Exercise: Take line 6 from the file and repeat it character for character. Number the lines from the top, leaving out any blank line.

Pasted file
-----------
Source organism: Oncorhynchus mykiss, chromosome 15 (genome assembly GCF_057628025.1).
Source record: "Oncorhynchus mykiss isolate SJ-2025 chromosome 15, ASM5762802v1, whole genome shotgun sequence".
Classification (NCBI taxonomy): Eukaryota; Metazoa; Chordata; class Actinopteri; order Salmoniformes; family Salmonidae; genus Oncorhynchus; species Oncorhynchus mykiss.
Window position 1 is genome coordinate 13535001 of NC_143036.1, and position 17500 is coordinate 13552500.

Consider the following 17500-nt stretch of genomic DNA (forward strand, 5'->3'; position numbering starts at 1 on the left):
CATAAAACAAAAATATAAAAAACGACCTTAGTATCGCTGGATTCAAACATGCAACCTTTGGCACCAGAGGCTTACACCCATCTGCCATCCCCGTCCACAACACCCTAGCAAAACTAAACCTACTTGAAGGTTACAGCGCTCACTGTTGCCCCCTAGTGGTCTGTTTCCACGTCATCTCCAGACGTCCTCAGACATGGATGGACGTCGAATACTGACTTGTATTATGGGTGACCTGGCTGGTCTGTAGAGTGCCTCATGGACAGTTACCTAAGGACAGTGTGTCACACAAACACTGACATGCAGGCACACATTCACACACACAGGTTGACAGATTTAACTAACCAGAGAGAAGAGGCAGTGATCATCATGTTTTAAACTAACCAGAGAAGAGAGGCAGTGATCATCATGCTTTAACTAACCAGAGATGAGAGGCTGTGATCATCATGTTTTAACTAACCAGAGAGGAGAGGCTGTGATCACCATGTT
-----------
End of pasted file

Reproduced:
CATAAAACAAAAATATAAAAAACGACCTTAGTATCGCTGGATTCAAACATGCAACCTTTGGCACCAGAGGCTTACACCCATCTGCCATCCCCGTCCACAACACCCTAGCAAAACTAAACCTACTTGAAGGTTACAGCGCTCACTGTTGCCCCCTAGTGGTCTGTTTCCACGTCATCTCCAGACGTCCTCAGACATGGATGGACGTCGAATACTGACTTGTATTATGGGTGACCTGGCTGGTCTGTAGAGTGCCTCATGGACAGTTACCTAAGGACAGTGTGTCACACAAACACTGACATGCAGGCACACATTCACACACACAGGTTGACAGATTTAACTAACCAGAGAGAAGAGGCAGTGATCATCATGTTTTAAACTAACCAGAGAAGAGAGGCAGTGATCATCATGCTTTAACTAACCAGAGATGAGAGGCTGTGATCATCATGTTTTAACTAACCAGAGAGGAGAGGCTGTGATCACCATGTT